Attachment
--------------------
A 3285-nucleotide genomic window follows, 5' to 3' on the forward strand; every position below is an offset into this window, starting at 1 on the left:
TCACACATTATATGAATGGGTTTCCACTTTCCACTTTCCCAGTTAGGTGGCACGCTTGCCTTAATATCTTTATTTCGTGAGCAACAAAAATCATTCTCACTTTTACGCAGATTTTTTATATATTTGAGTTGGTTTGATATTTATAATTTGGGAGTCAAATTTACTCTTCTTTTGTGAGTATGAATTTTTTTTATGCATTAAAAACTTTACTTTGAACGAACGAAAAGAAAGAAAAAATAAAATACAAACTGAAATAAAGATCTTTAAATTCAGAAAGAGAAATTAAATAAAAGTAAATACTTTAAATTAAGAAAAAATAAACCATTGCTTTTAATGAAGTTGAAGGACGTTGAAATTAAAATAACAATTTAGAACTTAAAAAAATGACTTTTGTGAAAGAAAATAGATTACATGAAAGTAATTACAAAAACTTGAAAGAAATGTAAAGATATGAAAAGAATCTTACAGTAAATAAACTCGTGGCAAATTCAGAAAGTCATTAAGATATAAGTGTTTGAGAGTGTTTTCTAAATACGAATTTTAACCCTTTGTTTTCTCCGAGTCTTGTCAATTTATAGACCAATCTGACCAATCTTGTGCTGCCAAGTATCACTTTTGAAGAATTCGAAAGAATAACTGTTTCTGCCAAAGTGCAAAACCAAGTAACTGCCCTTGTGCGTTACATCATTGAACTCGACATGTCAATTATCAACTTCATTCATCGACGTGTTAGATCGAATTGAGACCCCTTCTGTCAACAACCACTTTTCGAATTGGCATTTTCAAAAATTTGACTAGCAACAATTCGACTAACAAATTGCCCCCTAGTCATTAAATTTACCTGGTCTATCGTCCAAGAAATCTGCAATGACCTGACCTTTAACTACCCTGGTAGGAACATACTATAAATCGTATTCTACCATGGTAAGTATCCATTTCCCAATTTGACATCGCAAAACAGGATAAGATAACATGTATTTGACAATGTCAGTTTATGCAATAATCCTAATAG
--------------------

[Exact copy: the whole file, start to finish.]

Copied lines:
A 3285-nucleotide genomic window follows, 5' to 3' on the forward strand; every position below is an offset into this window, starting at 1 on the left:
TCACACATTATATGAATGGGTTTCCACTTTCCACTTTCCCAGTTAGGTGGCACGCTTGCCTTAATATCTTTATTTCGTGAGCAACAAAAATCATTCTCACTTTTACGCAGATTTTTTATATATTTGAGTTGGTTTGATATTTATAATTTGGGAGTCAAATTTACTCTTCTTTTGTGAGTATGAATTTTTTTTATGCATTAAAAACTTTACTTTGAACGAACGAAAAGAAAGAAAAAATAAAATACAAACTGAAATAAAGATCTTTAAATTCAGAAAGAGAAATTAAATAAAAGTAAATACTTTAAATTAAGAAAAAATAAACCATTGCTTTTAATGAAGTTGAAGGACGTTGAAATTAAAATAACAATTTAGAACTTAAAAAAATGACTTTTGTGAAAGAAAATAGATTACATGAAAGTAATTACAAAAACTTGAAAGAAATGTAAAGATATGAAAAGAATCTTACAGTAAATAAACTCGTGGCAAATTCAGAAAGTCATTAAGATATAAGTGTTTGAGAGTGTTTTCTAAATACGAATTTTAACCCTTTGTTTTCTCCGAGTCTTGTCAATTTATAGACCAATCTGACCAATCTTGTGCTGCCAAGTATCACTTTTGAAGAATTCGAAAGAATAACTGTTTCTGCCAAAGTGCAAAACCAAGTAACTGCCCTTGTGCGTTACATCATTGAACTCGACATGTCAATTATCAACTTCATTCATCGACGTGTTAGATCGAATTGAGACCCCTTCTGTCAACAACCACTTTTCGAATTGGCATTTTCAAAAATTTGACTAGCAACAATTCGACTAACAAATTGCCCCCTAGTCATTAAATTTACCTGGTCTATCGTCCAAGAAATCTGCAATGACCTGACCTTTAACTACCCTGGTAGGAACATACTATAAATCGTATTCTACCATGGTAAGTATCCATTTCCCAATTTGACATCGCAAAACAGGATAAGATAACATGTATTTGACAATGTCAGTTTATGCAATAATCCTAATAG